Fuel cells powering inner-city vehicles
Inner-city deliveries in Austria may soon be powered by pollution-free fuel cell technology that is also being explored by ESA for satellites and robotic missions to Mars.
Austrian transport specialist HET Engineering has designed a quiet, zero-emission vehicle for sensitive traffic areas. With technical assistance from the DLR German Aerospace Center, the company’s Citylog EMF vehicles will be small enough to navigate narrow and congested streets, while reducing noise and pollution.
From its beginnings in 2010, a second prototype will be tested this year in the Austrian city of Klagenfurt, making deliveries from a logistics centre on the outskirts into the inner city. A later trial will switch to Vienna.
Cutting noise and emissions
“The focus for Citylog EMF is delivering goods in inner cities, but you could also transport people – it’s designed to be flexible so that you can put in containers or add seats as needed,” explains Johann Hartl, HET Engineering CEO.
“There will be many possible uses for these types of vehicles, including inhouse shuttle services around hotel areas and amusement parks, and luggage transfer at airports – anywhere where noise and zero emissions are important.”
Individual wagons, each with its own energy supply and capable of carrying two tonnes, are connected to form a train. This can be of any reasonable length and wagons can be easily decoupled at any time.
Fuel cells suit space
Fuel cells generate electricity by combining agents such as hydrogen and oxygen.
They are lighter than batteries, making them attractive for some space applications.
“Fuel cells have been used in space programmes before and we continue to research and demonstrate them here at ESA,” notes Max Schautz, fuel cell and battery engineer at ESA.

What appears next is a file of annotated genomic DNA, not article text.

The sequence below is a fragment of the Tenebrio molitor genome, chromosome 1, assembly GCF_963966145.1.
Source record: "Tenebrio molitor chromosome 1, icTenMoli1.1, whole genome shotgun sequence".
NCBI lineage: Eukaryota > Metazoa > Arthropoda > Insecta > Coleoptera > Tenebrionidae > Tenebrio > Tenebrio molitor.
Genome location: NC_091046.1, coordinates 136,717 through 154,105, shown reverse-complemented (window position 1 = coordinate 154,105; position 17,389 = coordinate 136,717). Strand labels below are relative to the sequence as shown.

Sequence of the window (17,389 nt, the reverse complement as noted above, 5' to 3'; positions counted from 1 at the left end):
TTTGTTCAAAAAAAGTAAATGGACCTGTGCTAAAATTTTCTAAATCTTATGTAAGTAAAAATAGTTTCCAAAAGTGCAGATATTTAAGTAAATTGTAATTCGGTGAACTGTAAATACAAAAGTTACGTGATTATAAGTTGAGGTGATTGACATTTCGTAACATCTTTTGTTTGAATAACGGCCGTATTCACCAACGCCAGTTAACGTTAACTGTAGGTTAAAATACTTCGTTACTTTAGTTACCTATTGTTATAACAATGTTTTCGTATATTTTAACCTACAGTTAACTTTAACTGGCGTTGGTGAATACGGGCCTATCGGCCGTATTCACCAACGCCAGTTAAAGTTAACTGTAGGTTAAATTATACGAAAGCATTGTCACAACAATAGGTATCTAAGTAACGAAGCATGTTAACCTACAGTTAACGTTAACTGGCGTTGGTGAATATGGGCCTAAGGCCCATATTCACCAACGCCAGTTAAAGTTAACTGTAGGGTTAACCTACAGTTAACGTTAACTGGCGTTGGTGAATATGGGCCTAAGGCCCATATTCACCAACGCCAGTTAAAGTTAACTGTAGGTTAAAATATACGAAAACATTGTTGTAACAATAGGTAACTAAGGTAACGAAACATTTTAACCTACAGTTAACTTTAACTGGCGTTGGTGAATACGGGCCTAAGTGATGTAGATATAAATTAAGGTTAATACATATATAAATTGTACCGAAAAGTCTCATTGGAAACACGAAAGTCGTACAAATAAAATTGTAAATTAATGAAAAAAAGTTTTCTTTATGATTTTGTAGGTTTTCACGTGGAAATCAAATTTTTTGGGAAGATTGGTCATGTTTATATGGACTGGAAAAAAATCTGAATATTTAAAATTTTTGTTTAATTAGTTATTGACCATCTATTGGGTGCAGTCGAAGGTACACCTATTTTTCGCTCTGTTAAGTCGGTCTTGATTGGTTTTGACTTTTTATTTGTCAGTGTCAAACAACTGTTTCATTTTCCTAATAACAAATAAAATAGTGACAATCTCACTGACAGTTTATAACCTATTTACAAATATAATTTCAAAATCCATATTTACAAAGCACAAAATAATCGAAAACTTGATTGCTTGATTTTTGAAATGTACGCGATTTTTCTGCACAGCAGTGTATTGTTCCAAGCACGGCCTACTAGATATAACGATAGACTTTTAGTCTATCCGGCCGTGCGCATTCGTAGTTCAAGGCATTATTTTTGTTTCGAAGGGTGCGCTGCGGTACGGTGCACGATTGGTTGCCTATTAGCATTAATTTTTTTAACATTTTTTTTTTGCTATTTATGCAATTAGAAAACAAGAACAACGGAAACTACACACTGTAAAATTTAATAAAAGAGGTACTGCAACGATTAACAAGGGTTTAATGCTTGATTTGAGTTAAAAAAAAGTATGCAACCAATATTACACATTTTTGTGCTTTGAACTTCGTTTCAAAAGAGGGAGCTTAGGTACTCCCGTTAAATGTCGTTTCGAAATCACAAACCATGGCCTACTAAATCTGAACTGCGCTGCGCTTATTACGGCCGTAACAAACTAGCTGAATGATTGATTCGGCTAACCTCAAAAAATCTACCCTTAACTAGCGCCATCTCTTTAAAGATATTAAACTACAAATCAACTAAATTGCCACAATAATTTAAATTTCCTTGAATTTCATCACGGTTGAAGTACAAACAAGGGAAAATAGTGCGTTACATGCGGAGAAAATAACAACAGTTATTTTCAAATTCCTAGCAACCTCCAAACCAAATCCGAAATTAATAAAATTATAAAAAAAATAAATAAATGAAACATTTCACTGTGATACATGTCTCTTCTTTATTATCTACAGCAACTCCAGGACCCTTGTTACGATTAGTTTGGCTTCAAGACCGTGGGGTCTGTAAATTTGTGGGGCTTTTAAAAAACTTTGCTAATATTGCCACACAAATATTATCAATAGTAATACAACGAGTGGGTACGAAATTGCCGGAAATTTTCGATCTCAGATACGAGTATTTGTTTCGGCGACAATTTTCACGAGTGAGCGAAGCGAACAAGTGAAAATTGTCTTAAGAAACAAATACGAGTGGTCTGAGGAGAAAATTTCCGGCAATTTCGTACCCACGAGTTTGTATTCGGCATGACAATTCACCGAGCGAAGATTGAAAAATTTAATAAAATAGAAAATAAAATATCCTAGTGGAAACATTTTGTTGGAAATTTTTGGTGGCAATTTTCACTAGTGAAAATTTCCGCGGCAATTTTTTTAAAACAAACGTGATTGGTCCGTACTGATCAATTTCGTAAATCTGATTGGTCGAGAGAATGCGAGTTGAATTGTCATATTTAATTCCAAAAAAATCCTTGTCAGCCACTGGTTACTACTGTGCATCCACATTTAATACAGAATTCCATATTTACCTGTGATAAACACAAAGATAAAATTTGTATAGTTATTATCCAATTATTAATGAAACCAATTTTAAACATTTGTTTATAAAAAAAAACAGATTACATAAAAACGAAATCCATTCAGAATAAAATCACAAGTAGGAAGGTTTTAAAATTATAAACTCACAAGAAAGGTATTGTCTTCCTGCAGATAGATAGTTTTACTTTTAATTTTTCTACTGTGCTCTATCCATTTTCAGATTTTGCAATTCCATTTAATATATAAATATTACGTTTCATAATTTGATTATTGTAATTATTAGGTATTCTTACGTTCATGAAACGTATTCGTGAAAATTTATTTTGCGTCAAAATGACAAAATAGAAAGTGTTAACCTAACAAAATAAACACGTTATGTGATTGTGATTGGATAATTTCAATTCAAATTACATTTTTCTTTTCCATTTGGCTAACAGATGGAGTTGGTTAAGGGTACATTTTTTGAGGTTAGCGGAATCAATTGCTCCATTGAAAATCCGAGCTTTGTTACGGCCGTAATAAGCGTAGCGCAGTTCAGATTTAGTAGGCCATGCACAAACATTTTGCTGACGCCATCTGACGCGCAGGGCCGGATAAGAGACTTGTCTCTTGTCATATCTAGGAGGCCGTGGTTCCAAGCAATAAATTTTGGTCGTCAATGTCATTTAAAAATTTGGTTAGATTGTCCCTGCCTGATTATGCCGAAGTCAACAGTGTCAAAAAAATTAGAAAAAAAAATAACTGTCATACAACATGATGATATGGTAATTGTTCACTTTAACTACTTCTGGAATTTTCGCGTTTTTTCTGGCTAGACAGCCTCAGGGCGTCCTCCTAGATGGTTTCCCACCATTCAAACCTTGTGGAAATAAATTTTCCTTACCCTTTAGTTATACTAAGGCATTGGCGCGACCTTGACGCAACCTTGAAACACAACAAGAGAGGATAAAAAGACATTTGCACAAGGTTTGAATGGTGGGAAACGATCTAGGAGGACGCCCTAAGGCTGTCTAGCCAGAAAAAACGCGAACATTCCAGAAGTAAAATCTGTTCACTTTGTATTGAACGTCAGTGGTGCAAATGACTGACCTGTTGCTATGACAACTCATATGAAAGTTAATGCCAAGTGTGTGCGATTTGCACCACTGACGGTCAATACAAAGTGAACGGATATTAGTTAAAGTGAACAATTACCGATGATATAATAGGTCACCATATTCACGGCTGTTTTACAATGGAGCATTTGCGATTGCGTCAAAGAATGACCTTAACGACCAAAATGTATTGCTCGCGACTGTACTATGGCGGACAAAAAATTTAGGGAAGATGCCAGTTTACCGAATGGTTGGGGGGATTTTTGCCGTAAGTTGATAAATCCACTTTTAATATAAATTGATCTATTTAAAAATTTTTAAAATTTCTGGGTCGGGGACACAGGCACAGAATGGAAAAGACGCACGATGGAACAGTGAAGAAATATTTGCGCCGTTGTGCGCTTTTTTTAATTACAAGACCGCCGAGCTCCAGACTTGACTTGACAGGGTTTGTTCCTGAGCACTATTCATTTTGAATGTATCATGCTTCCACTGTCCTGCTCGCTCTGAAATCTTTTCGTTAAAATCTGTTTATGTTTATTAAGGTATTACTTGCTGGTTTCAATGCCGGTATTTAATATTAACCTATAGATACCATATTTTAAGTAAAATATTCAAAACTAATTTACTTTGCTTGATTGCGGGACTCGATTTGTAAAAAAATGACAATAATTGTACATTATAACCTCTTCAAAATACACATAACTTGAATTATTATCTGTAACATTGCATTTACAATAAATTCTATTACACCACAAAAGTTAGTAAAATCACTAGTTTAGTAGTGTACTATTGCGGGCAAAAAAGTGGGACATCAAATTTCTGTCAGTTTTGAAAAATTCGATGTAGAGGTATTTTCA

“There wouldn’t have been any Apollo missions or the Space Shuttle without fuel cells. They were also specified for ESA’s Hermes spaceplane.
“We’re working on fuel cells at ESA for a number of potential uses, mainly for robotic exploration on Mars and possibly for the Moon as well.
“We’re also investigating their potential for large satellites and future human spaceflight.”
Faster refuelling and lighter weight
Experienced in fuel cell research and development for future space and terrestrial applications, DLR worked with HET and determined that fuel cells were the best power source for Citylog EMF .
“We compared fuel cells with batteries, and calculated that fuel cells are better when considering weight against travelling distance,” explains Christoph Fischer, research associate at DLR’s Institute of Vehicle Concepts.
“Also, the recharging time is much shorter: it takes up to 4 hours for a battery but only 5–10 minutes to fill a hydrogen tank for a fuel cell.”
“HET definitely benefits from the expertise of DLR for their system,” says Andrea Kurz from Brimatech, the Austrian broker in ESA’s Technology Transfer Programme network supporting industry in using technologies developed for space programmes to improve terrestrial applications.
“DLR has been developing fuel cells for many applications for years and is also expert in batteries, which are needed in Citylog EMF to compensate for peaks in energy requirements,” adds Frank Zimmermann, from the ESA network's German broker, cesah.
“DLR not only understands each technology but also how to integrate them, which is why it was an ideal partner for this project.”
Taking on the transport market
Fuel cells have their own considerations, however, such as environment and temperature, which can determine what fuels should be used and how the cell is designed. Fuel cells on Earth are usually based on hydrogen and oxygen.
“There have been challenges in developing the fuel cells for Citylog EMF, including designing them to cope with subzero temperatures and achieving a reasonable cost per unit,” admits DLR’s Christoph Fischer.
These issues have been resolved and the increasing use of fuel cells in cars from leading manufacturers heralds a mainstream role for them as an energy source.